Well, I arrived back in Los Angeles this afternoon, and I’ll be posting comments on all of the films I watched in Toronto in the next couple of days. The festival was a truly whirlwind experience, particularly since I stayed with some friends outside the city in Mississauga, which ensured a nasty combination of late nights and early mornings. Large doses of coffee, increasingly blustery weather, and sheer enthusiasm propelled us through the week despite only getting five or six hours of sleep a night. At the same time, as Darren pointed out, the car-pooling and shared accommodations also enjoyably dictated a bit of group dependence and cohesion rather than what could have been an extended experience of passerby hellos and occasional glimpses of one another.
It deepens my conviction that film criticism is a social act, and certainly cinephilia and festival going are as well. And one of the most enjoyable aspects of my social exchanges at TIFF was their gracious diversity–casual film watchers and budding cinephiles mixed with film obsessives, first-time TIFF attendees and seven-year veterans, many of whom had never met before but were granted equal conversational space like the single large platter of Ethiopian food we shared on Friday night. It was endearing to watch the multi-talented Girish, one moment gesticulating and eyes blazing while passionately defending one film or another (“He could be a character from Waking Life,” Darren quipped), and the next moment carefully considering another person’s perspective, whose thoughts were equally important to him. As I mentioned in my previous blog, the opportunity to spend time with these folks, people I usually only chat with online from day to day, made an already ideal event virtually transcendent.
Which brings me, oddly enough, to the single most controversial film at TIFF (if dinner conversations are any indication), Claire Denis’ L’Intrus, a film I’m still rather ambiguous toward. It plays like an elliptical narrative, but in fact, probably isn’t one, and I can’t shake the conviction that this structural ambiguity is a flaw in its overall artistic design, lacking the proper cues to lead viewers in an engagement of the film. I spent the entire two hours–I’m convinced–totally misreading the film’s basic structure and I don’t think there is any way I could have avoided that. I have often had to reevaluate my interpretation of a film, but I have rarely had to reevaluate my perceptions of the fundamental structure of one. It’s like watching a comedy and suddenly realizing it was really a horror film once the credits roll. Girish loved the movie, but when pressed, he admitted a comment I made before his screening (something to the effect of, “I have absolutely no opinion regarding the film”) cued him to expect something avant garde.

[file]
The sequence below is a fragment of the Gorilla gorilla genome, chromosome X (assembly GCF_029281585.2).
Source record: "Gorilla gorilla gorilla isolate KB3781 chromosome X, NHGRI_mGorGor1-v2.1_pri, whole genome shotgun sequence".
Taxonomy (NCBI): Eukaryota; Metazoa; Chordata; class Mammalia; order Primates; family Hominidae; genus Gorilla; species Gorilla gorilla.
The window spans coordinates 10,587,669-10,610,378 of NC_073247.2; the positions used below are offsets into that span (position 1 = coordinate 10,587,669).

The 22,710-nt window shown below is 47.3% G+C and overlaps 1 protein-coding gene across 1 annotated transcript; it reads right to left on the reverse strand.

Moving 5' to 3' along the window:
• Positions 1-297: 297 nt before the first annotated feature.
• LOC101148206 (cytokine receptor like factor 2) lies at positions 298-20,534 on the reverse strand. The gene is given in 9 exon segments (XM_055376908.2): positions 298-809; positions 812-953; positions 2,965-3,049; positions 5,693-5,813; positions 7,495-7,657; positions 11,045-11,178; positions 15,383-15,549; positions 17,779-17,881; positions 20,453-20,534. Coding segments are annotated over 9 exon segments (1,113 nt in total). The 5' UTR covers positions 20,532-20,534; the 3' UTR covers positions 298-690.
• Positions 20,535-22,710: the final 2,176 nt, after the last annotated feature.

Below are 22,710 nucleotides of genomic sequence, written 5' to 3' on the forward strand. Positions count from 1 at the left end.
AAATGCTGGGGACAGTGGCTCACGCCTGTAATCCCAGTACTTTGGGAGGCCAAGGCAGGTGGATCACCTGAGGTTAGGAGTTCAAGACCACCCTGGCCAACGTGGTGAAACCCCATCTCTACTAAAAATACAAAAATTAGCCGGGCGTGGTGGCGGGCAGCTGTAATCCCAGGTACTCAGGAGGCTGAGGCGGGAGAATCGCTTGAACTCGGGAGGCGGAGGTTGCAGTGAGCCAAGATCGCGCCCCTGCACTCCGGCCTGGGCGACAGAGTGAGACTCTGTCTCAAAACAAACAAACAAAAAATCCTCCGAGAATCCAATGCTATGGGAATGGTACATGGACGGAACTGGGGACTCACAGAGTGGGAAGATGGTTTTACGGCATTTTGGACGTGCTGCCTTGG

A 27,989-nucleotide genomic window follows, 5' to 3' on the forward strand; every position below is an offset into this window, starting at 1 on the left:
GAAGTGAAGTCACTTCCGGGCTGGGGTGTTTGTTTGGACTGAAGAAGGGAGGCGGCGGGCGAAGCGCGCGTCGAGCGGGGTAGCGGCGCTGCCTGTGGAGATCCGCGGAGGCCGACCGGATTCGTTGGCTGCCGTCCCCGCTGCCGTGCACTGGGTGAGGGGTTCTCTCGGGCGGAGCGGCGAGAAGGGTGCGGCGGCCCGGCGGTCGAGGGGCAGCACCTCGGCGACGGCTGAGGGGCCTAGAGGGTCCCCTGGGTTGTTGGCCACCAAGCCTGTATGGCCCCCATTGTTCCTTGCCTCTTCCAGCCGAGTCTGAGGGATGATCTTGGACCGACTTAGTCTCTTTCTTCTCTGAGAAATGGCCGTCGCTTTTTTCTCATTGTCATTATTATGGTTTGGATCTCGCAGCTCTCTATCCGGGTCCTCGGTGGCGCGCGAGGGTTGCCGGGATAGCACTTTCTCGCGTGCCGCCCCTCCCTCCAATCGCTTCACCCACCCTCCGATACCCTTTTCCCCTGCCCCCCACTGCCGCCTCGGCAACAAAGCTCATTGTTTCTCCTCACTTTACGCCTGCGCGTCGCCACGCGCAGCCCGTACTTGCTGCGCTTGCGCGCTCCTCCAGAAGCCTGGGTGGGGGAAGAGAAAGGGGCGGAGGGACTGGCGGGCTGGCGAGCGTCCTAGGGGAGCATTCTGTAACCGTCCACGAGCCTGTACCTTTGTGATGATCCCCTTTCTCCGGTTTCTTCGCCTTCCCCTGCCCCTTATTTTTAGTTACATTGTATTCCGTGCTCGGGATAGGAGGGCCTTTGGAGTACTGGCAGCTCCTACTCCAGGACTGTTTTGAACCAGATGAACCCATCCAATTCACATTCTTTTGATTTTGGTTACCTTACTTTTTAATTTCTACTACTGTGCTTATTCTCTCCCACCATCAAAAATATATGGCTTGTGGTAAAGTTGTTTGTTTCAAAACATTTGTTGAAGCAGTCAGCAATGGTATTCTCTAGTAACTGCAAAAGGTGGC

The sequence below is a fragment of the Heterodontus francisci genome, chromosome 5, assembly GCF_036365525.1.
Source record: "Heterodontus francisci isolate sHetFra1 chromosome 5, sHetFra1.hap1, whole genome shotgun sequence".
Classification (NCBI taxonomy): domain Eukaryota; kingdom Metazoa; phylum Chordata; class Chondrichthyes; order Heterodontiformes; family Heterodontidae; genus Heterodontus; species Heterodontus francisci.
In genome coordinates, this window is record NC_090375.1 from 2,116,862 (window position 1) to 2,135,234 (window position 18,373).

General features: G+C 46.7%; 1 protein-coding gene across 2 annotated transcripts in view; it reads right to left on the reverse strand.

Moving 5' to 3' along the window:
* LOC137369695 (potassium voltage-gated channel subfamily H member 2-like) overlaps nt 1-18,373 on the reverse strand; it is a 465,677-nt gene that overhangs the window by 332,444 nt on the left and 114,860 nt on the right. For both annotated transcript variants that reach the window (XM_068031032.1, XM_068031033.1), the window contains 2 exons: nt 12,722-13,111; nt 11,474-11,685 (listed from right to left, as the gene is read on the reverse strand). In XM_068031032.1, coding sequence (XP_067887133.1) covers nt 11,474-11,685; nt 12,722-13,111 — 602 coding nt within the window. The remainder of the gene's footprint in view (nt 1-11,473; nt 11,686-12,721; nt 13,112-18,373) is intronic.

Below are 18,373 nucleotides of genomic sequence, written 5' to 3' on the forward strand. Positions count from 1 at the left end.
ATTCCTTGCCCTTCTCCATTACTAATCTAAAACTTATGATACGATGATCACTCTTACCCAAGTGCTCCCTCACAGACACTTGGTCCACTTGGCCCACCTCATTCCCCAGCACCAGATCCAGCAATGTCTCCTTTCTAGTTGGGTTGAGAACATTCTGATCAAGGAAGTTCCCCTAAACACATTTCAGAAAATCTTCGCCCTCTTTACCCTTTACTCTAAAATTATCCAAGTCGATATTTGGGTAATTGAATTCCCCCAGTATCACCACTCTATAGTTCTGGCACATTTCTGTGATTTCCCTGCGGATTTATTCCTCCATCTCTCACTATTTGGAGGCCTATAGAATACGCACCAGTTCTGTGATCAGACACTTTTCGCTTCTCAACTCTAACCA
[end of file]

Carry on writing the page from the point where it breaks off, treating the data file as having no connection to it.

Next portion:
No doubt if I had recognized L’Intrus as an experimental work, I would have subdued the strong narrative hints the film offers in my assembly of its meaning, and thus enjoyed its fragmented portraiture in and of itself instead of working so hard to piece together something which likely isn’t even a puzzle. I strongly feel it is an artist’s responsibility to structure his or her works in ways that cue the viewer toward the work’s overarching interpretive scheme: Godard’s playful use of absurdity and illogical repetition in Pierrot le fou or the episodic, talking heads approach of Linklater’s Waking Life alerts the viewer early on that the unifying principles of these films lie beyond narrative concerns; I don’t feel it is possible, without previous warning, to engage Denis’ work in the same way. In fact, I’m convinced that a second viewing is pretty much necessary to read the film the way she intended, and even then one’s interpretation of meaning seems pretty much up for grabs, a project that seems too individualistic–or even narcissistic–for my tastes, whether it’s Mulholland Drive or Denis’ inarguably beautifully-lensed and rhythmically seductive picture.
But I’m still pondering this one…
This most frustrating of films inspired some of my best conversations with Girish, even though I had to assure him that I was disagreeing purely out of the pleasure of hearing him defend it, and as a way of appreciating our differing responses to the film and our perceptions and values in general. And what more could we possibly want from any film?